Biden Praises $52B House Bill To Supercharge Chip Manufacturing In The US

chip act
President Biden commends the COMPETES Act that just passed the House of Representatives as a necessary step to begin weaning America off its dependence on China for chip manufacturing. The act passed the House in a 222-210 vote along party lines, and must now be reconciled with a similar bill passed by the Senate last year.

Anyone who has tried getting their hands on a GPU in the last couple of years has felt the pain of the chip shortage. But the pain goes much farther than just gamers seeking an RTX 3080. It has impacted other industries as well, such as the automotive industry that uses chips in every car manufactured these days. Industry leaders have been lobbying Congress to step in and provide some type of relief and aid in the midst of the shortage. The COMPTETS Act the House just passed must now somehow be reconciled with the US Innovation and Competition Act (USICA) the Senate passed last year in order for any help to be provided.

Intel CEO, Pat Gelsinger, has already joined Biden in applauding the COMPETES Act as a necessary step in overcoming the current situation. In a post on his Twitter account on February 4th, he stated, "Today's passage of the #AmericasCOMPETESAct is an investment for our future!" The bill has been given the nickname the "China competition" bill, as companies like Intel, Apple and TSMC seek to build new US-based semiconductor manufacturing that will enable the country to be far less dependent on China for chip production.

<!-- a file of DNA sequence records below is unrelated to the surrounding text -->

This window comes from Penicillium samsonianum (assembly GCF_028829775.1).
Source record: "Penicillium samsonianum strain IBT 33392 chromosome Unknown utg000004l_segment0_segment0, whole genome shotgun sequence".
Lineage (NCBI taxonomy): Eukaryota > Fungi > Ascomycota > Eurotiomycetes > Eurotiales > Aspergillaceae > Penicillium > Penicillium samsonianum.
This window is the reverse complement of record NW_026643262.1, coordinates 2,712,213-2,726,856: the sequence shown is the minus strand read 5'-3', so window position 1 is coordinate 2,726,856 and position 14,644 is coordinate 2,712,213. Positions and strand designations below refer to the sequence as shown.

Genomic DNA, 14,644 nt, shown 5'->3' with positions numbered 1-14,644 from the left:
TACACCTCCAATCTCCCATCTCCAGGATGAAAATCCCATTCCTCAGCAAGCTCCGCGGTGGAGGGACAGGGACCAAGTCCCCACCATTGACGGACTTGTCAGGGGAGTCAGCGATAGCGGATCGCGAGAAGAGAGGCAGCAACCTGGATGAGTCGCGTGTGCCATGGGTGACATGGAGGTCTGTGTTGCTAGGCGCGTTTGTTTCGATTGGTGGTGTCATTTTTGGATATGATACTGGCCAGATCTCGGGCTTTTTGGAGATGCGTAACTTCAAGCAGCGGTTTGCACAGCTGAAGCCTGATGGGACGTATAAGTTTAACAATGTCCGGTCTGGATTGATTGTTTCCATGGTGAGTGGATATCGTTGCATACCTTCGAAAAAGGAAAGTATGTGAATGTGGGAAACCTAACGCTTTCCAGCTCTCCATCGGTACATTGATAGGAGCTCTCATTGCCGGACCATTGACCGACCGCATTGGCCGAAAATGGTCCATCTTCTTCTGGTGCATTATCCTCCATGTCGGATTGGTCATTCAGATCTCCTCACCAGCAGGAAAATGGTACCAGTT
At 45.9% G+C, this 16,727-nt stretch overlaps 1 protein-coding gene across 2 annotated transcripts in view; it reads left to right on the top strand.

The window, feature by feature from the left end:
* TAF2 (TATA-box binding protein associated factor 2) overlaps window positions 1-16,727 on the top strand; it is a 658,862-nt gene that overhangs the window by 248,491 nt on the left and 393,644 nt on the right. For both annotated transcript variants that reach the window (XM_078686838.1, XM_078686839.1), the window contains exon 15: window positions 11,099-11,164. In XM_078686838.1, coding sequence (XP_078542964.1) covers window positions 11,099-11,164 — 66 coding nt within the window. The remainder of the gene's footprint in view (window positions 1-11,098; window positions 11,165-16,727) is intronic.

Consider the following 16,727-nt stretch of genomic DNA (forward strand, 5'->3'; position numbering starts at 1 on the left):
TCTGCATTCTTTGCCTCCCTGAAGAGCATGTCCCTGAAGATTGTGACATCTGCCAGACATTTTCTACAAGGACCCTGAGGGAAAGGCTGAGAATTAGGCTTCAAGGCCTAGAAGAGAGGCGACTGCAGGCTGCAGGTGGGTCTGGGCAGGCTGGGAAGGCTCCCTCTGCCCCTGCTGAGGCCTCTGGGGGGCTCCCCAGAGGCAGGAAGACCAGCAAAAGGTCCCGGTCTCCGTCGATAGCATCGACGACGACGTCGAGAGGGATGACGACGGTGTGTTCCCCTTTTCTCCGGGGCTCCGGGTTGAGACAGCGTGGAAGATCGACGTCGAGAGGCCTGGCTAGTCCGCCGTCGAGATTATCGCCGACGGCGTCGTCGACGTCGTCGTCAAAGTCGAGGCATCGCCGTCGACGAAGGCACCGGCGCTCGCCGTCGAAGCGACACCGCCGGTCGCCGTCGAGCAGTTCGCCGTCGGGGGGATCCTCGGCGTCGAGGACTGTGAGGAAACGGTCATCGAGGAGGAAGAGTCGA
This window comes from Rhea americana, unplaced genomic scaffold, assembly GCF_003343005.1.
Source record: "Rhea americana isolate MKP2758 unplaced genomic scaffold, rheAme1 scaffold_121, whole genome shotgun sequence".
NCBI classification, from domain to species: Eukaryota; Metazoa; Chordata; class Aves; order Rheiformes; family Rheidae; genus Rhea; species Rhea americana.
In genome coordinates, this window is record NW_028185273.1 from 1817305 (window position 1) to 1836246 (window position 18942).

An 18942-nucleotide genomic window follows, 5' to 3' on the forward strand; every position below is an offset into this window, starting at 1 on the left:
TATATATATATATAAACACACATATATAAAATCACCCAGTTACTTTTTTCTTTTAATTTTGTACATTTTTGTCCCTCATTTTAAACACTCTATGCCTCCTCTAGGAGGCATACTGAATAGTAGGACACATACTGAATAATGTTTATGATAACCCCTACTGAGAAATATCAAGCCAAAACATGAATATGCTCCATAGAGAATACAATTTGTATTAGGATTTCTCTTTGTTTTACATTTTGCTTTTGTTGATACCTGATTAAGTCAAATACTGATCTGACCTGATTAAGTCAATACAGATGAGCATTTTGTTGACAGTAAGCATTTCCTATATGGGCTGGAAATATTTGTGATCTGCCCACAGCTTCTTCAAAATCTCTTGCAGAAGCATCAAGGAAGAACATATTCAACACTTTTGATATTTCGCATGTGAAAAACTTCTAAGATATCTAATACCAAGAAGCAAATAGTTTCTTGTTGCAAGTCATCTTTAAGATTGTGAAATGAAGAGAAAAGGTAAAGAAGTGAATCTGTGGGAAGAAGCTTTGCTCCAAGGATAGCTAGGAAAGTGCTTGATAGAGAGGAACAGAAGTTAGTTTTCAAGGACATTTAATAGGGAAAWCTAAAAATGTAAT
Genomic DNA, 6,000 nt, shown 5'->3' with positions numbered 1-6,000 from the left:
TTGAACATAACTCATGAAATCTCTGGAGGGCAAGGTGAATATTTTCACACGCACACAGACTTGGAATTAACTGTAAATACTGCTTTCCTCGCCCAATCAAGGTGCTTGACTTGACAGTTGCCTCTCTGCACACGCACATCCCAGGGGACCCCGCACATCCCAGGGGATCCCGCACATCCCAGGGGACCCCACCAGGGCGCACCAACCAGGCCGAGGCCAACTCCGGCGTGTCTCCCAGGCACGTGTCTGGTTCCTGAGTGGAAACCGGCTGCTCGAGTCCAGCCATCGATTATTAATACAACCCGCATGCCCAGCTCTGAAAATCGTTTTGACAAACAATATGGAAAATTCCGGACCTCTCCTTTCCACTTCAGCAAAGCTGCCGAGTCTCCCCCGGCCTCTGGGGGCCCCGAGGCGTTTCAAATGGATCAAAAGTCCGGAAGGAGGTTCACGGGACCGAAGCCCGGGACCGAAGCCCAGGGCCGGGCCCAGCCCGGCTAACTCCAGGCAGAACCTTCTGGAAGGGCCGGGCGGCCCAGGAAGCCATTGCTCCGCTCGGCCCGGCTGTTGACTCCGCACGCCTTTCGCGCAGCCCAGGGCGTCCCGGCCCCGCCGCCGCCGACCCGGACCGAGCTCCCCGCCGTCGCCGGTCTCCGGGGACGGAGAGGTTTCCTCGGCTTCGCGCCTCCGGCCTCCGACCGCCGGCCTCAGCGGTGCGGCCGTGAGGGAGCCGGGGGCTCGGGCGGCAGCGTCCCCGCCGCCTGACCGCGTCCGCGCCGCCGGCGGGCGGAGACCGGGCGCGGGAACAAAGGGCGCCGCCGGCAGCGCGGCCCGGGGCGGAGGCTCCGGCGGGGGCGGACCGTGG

gpu shortage
In a statement from Al Thompson, VP of US Government Relations at Intel, he stated, "By passing the America COMPETES Act today, the House of Representatives took an important step forward toward fully funding the CHIPS Act and investing in essential technology research and development. Now, we urge both parties in the House and Senate to move quickly to reach an agreement on a final bill for passage."

The US Innovation and Competition Act has a similar $52 billion in funding, but it only has $10 billion earmarked for fabrication funding. In comparison, the COMPETES Act would provide $39 billion to fund new semiconductor fabrication facilities. Intel and others are certainly hoping that a final bill will fall closer to the $39 billion side of things, as they are banking on those funds to help them build their planned expansions. TSMC is getting ready to build a new facility in Arizona, and Intel has already announced plans for building new facilities in Ohio, Arizona and New Mexico.

Two of the chipmaking plants that could potentially receive funding from a final bill include Samsung's $17 billion factory in Texas and Intel's $20 billion "mega-fab" in Ohio. There is no doubt both companies, and many others, are anxiously anticipating Congress being able to come together and provide much needed help in overcoming the dire chip shortage.